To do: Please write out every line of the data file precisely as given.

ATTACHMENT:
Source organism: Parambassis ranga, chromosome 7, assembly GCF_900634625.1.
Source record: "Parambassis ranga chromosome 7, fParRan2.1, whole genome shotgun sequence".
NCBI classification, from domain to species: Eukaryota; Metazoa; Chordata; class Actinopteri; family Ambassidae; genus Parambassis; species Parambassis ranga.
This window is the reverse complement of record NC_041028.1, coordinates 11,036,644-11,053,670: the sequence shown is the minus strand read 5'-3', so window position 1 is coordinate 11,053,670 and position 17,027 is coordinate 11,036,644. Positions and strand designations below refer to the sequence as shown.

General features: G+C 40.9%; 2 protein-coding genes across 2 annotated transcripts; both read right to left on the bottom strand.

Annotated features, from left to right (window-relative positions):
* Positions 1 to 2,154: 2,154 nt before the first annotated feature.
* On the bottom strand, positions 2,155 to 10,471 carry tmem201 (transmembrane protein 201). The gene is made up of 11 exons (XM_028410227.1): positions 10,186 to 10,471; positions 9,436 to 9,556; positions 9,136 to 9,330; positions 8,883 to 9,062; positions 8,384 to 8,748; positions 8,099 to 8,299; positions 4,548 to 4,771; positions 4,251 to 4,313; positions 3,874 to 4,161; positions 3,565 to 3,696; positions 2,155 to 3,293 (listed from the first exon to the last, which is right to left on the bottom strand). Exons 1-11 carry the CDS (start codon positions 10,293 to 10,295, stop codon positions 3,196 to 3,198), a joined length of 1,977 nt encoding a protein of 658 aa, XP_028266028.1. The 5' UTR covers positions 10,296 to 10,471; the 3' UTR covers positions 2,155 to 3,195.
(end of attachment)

Source organism: Parambassis ranga, chromosome 7, assembly GCF_900634625.1.
Source record: "Parambassis ranga chromosome 7, fParRan2.1, whole genome shotgun sequence".
NCBI classification, from domain to species: Eukaryota; Metazoa; Chordata; class Actinopteri; family Ambassidae; genus Parambassis; species Parambassis ranga.
This window is the reverse complement of record NC_041028.1, coordinates 11,036,644-11,053,670: the sequence shown is the minus strand read 5'-3', so window position 1 is coordinate 11,053,670 and position 17,027 is coordinate 11,036,644. Positions and strand designations below refer to the sequence as shown.

General features: G+C 40.9%; 2 protein-coding genes across 2 annotated transcripts; both read right to left on the bottom strand.

Annotated features, from left to right (window-relative positions):
* Positions 1 to 2,154: 2,154 nt before the first annotated feature.
* On the bottom strand, positions 2,155 to 10,471 carry tmem201 (transmembrane protein 201). The gene is made up of 11 exons (XM_028410227.1): positions 10,186 to 10,471; positions 9,436 to 9,556; positions 9,136 to 9,330; positions 8,883 to 9,062; positions 8,384 to 8,748; positions 8,099 to 8,299; positions 4,548 to 4,771; positions 4,251 to 4,313; positions 3,874 to 4,161; positions 3,565 to 3,696; positions 2,155 to 3,293 (listed from the first exon to the last, which is right to left on the bottom strand). Exons 1-11 carry the CDS (start codon positions 10,293 to 10,295, stop codon positions 3,196 to 3,198), a joined length of 1,977 nt encoding a protein of 658 aa, XP_028266028.1. The 5' UTR covers positions 10,296 to 10,471; the 3' UTR covers positions 2,155 to 3,195.